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Spanish police rescued from sea by smugglers they were chasing

Three Spanish police officers who were thrown into the sea when their boat crashed early Friday during a high-speed chase were pulled to safety by the drug-smugglers they were chasing, police said.

Spanish police rescued from sea by smugglers they were chasing
Handout / Spanish Guardia Civil / AFP

The unexpected rescue happened after a police vessel began pursuing a speedboat “with four people on board that was suspected of transporting drugs” in waters off the southern coast of Spain, a police statement said.

READ: Brazen drug trafficking alarms southern Spain

During the chase, the two vessels collided, causing three police officers to fall into the sea as their boat “span out of control”.

Using a megaphone, a police helicopter that was hovering overhead called on those on board the speedboat to help and they pulled the three agents to safety unharmed.

The gesture did not spare them, however, when police found three tonnes of hashish in the water nearby.

“They were arrested for drug trafficking,” a police statement said, indicating that more than 80 bundles of hash had been recovered from the sea.

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POLICE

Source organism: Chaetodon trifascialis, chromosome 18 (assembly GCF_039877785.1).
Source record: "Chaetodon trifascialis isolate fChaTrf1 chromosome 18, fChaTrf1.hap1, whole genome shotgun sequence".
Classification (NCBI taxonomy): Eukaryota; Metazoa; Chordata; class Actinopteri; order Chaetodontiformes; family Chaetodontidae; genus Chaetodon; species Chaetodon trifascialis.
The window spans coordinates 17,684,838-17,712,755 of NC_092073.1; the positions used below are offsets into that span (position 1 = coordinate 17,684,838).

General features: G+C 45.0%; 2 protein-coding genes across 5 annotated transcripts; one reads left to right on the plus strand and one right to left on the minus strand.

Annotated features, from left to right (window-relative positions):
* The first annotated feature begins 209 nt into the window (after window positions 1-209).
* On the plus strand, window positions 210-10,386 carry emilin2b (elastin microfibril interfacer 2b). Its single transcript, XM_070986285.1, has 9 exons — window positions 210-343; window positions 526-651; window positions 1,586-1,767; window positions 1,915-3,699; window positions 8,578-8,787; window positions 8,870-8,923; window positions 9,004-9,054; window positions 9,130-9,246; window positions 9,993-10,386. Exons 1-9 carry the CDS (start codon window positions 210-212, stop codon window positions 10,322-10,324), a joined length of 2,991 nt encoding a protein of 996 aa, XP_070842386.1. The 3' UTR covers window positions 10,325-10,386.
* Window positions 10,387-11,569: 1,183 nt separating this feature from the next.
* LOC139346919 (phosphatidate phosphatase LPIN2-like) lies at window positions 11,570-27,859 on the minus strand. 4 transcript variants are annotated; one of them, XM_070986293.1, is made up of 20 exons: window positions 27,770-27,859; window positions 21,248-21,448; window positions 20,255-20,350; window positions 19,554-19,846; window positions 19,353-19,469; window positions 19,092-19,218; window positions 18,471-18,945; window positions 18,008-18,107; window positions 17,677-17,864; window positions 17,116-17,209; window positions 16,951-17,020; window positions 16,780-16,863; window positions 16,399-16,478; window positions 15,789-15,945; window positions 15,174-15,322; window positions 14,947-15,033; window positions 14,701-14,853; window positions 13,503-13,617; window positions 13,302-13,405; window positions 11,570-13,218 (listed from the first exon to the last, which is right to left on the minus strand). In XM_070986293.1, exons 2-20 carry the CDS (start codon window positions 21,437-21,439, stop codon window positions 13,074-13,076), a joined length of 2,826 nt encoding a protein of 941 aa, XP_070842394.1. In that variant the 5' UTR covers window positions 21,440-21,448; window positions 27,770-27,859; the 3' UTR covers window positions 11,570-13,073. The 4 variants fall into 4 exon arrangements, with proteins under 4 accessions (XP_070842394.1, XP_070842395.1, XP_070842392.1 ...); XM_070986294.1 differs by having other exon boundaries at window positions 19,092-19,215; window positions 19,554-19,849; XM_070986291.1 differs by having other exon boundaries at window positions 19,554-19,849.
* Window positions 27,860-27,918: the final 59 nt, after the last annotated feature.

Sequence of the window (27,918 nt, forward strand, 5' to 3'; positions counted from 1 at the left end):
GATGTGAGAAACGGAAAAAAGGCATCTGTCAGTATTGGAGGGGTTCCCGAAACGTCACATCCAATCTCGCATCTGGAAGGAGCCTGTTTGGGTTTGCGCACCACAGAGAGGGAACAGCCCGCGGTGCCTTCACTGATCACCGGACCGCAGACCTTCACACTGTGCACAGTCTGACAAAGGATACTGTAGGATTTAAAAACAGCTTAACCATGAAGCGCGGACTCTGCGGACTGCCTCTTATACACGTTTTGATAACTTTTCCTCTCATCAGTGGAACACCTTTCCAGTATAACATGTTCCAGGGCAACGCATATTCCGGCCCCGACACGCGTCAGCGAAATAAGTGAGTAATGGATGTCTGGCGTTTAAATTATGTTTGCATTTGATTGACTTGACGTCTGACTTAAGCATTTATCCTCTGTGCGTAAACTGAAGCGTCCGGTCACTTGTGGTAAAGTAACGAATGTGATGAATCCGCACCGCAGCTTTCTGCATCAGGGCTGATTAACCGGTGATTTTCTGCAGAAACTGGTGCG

Spain’s Civil Guard police officers allowed to have visible tattoos

Spain on Monday relaxed its policy banning officers from the country's oldest police force, the Guardia Civil, from exhibiting tattoos.

civil guard spain gun
The increasing popularity of tattoos has led police forces around the world to regulate their use. Photo: Rafa Rivas/AFP

Officers will now be allowed to display tattoos anywhere on their bodies “as long as they do not contain expressions that violate constitutional values or harm the discipline or image of the force,” the interior minister said in a statement.

“For the first time visible tattoos will be allowed on uniformed officers,” it added.

On the other hand, the decree prohibits hoop earrings, spikes, plugs and other inserts when they are visible in uniform, “except regular earrings, for both male and female personnel”.

The Guardia Civil mainly patrols and investigates crimes in rural areas, while Spain’s National Police focuses on urban areas.

Last year Spain’s leftist government appointed a woman to head the force for the first time in its 177-year history.

The increasing popularity of tattoos has led police forces around the world to regulate their use.

Los Angeles police are required to ensure that tattoos are not visible to the public while on-duty, while France’s Gendarmes police force also requires that they be covered.

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